One of the main damages to our Environment and wildlife conservation is Atmospheric pollution arising from fossil fuel, it has horrific and bad consequence on health, the plants, the animals and the planet. Alternatively, biomass burning is harmful on living organisms but is great one the great remedy to earth environmental problems.
This is another way (of polluting the atmosphere) by which man unknowingly contributes to emission of greenhouse gases and consequently impart negatively on health. Biomass burning is the burning of living and dead vegetation. It includes the human initiated burning of vegetation for land clearing and land use as well as natural, lighting-induced fire. Scientists’ estimate that human are responsible for about 90% of biomass burning with only a small percentage of natural fire contributing to the total amount of vegetation burned [WMO, 1991]. Biomass burning can equally be viewed as emission of combustion products that include greenhouse gases into the atmosphere and the loss of biomass useful valuable material resource. The extent of biomass burning generally in Africa and particularly in Nigeria coupled with the complexity of the reaction involved: alongside its health implications constitute an important motivation to view it as a global problem deserving priority attention and careful multisided investigation because air vegetation is not boundary i.e., it is transboundary. Burning vegetation releases large amount of particulates (solid carbon combustion particles) and gases, including greenhouse gases that helps warm the earth. Greenhouse gases may lead to an increased warming of the earth or human-initiated global climate change. Studies suggest that biomass burning as increased on a global scale over the last 100 years, and computer calculation indicates that a hotter earth resulting from global warming will lead to more frequent and larger fires. Biomass burning particulates impact climate and can also affect human health when they are inhaled, causing respiratory problems [Menzel et al., 1991] Since fires produce CO2, a major greenhouse gas, biomass burning emissions significantly influence the earth’s atmosphere and climate. Biomass burning as both short-and-long-term impact on the environment. Vegetation acts as a sink, a natural storage area for carbon dioxide by storing it over time through the process of photosynthesis. As burning occurs, it can release hundreds of years’ worth of stored carbon dioxide into the atmosphere in a matter of hours. Burning also will permanently destroy an important sink for carbo dioxide if the vegetation is not replaced. It is hypothesised that enhanced post-burn biogenic emission of these gases are related to fire-induced changes in soil chemistry and/or microbial ecology. Biomass burning, once believed to be a tropical phenomenon, has been demonstrated by satellite imagery to also be a regular feature of the world’s boreal forests. One example of biomass burning is the extensive 1987 fire that destroyed more than 12 million acres of boreal forest in the People’s Republic of china and across its border in the Soviet Union [Cahoon et al., 1991]. Recent estimates indicate that all biomass burning is human-initiated and that it is increasing with time. With the formation of greenhouse and chemically active gases as direct combustion products and a longer-term enhancement of biogenic emissions of gases, biomass burning may be a significant driver for global change [Cahoon et al., 1991]. The historic data indicate that biomass burning has increased with time and that the production of greenhouse gases from biomass burning has increased with time. Furthermore, the bulk of biomass burning is human initiated. As greenhouse gases build up in the atmosphere and the Earth becomes warmer, there may be an enhanced frequency of fires. The enhanced frequency of fires may prove to be an important positive feedback on a warming Earth. However, the bulk of biomass burning worldwide may be significantly reduced. Policy options for mitigating biomass burning have been developed (Andrask et al., 1991).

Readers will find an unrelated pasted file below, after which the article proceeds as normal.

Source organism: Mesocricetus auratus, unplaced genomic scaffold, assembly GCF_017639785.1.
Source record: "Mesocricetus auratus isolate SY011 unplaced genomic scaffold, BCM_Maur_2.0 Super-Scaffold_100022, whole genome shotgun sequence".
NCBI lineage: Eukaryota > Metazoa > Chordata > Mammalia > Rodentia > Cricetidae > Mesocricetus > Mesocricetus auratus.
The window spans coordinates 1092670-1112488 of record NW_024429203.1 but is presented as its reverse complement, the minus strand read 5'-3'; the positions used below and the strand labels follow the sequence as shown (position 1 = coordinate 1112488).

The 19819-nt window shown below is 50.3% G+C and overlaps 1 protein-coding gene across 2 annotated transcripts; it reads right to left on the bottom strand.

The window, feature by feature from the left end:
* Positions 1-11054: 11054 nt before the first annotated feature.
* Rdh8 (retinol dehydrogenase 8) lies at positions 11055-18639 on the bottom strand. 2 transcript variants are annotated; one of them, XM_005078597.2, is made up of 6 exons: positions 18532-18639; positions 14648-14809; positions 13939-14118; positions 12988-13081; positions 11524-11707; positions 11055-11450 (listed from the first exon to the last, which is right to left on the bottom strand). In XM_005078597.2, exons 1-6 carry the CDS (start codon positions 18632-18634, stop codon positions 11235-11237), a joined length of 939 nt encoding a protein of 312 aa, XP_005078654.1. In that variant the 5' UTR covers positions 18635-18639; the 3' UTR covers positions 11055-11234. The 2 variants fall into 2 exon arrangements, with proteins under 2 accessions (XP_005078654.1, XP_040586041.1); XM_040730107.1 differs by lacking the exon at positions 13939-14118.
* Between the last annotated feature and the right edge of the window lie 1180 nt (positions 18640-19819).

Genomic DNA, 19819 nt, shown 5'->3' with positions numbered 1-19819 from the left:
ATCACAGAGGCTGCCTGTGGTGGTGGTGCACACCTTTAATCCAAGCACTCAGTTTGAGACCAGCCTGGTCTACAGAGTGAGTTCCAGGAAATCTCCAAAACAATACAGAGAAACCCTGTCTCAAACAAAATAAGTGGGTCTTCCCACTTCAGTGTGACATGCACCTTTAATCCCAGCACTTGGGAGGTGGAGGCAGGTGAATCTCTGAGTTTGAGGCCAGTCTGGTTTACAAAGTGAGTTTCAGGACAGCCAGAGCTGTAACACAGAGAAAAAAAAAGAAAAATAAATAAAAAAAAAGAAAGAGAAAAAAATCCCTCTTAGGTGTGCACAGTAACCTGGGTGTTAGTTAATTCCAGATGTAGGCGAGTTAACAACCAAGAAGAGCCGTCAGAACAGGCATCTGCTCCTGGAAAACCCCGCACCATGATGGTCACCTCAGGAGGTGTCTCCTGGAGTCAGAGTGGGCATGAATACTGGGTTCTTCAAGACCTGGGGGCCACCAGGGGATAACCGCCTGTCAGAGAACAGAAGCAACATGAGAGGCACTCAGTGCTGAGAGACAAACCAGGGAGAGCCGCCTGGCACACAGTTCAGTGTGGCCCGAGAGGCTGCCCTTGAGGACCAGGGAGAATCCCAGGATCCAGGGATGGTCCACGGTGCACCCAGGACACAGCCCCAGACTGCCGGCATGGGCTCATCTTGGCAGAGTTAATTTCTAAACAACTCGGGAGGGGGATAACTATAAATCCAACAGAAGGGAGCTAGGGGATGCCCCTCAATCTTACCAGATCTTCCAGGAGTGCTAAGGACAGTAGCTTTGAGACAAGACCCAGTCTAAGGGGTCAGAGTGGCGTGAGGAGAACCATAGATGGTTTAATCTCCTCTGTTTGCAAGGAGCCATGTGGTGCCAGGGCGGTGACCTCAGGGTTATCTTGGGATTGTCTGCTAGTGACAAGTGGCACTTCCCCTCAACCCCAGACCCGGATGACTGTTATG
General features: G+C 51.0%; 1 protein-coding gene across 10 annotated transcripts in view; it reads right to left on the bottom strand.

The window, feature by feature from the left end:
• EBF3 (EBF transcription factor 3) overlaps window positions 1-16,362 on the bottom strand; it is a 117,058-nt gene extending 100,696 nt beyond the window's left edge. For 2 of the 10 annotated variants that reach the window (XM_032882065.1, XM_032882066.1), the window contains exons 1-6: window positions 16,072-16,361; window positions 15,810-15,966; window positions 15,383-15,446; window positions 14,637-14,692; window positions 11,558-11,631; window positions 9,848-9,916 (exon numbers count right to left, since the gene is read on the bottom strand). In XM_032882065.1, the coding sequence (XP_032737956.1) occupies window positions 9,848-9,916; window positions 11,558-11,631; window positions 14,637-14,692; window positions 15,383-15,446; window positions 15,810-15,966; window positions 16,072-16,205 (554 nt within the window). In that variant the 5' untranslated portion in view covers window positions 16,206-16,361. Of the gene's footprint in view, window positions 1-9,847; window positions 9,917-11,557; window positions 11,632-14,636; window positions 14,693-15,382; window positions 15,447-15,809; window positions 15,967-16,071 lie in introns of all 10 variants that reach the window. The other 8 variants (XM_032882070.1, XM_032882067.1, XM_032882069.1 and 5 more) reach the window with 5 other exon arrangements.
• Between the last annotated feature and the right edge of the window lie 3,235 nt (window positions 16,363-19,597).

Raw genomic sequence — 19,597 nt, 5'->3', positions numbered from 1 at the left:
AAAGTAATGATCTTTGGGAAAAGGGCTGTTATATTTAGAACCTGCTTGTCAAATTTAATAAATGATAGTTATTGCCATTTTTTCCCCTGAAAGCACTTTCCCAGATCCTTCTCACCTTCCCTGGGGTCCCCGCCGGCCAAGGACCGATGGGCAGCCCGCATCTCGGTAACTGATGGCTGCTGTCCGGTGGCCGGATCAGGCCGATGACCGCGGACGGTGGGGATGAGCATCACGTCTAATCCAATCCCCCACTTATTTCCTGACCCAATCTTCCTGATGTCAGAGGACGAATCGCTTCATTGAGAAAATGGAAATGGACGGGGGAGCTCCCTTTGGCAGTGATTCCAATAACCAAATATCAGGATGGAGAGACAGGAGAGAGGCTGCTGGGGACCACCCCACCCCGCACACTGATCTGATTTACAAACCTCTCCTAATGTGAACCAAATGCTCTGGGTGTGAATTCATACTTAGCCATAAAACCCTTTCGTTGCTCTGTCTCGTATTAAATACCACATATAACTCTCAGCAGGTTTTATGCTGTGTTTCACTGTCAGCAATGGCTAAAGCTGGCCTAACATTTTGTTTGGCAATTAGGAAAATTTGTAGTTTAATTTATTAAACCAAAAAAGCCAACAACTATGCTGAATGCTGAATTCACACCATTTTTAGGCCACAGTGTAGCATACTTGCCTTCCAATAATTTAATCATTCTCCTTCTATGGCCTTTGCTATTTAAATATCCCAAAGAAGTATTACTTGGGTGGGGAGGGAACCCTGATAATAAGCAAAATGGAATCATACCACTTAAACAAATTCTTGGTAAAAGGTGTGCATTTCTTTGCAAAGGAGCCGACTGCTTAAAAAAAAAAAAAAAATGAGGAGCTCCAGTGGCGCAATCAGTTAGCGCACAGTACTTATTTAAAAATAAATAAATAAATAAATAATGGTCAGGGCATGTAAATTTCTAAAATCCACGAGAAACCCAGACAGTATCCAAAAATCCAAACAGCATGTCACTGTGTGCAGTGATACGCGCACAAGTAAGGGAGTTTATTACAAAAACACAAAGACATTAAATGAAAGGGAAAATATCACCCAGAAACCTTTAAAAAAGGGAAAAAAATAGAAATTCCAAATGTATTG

For mitigation biomass burning in the tropical forests, where the burning is aimed at land clearing and conversion to agricultural lands, policy options include the marketing of timber as a resource and improved productivity of existing agricultural lands to reduce the need for conversion of forests to agricultural lands. Improved productivity will result from the application of new agricultural technology (fertilizers, etc.). For mitigation burning in tropical savannas grasslands, animal grazing could be replaced by stall feeding since savannas burning results from the need to replace nutrient-poor tall grass with nutrient-rich short grass. For mitigating burning of agricultural lands and croplands, incorporate crop wastes into the soil, instead of burning, as is the present practice throughout the world. The crop waste could also be used as fuel for household heating and cooking rather than cutting down and destroying forests for fuel as is presently done.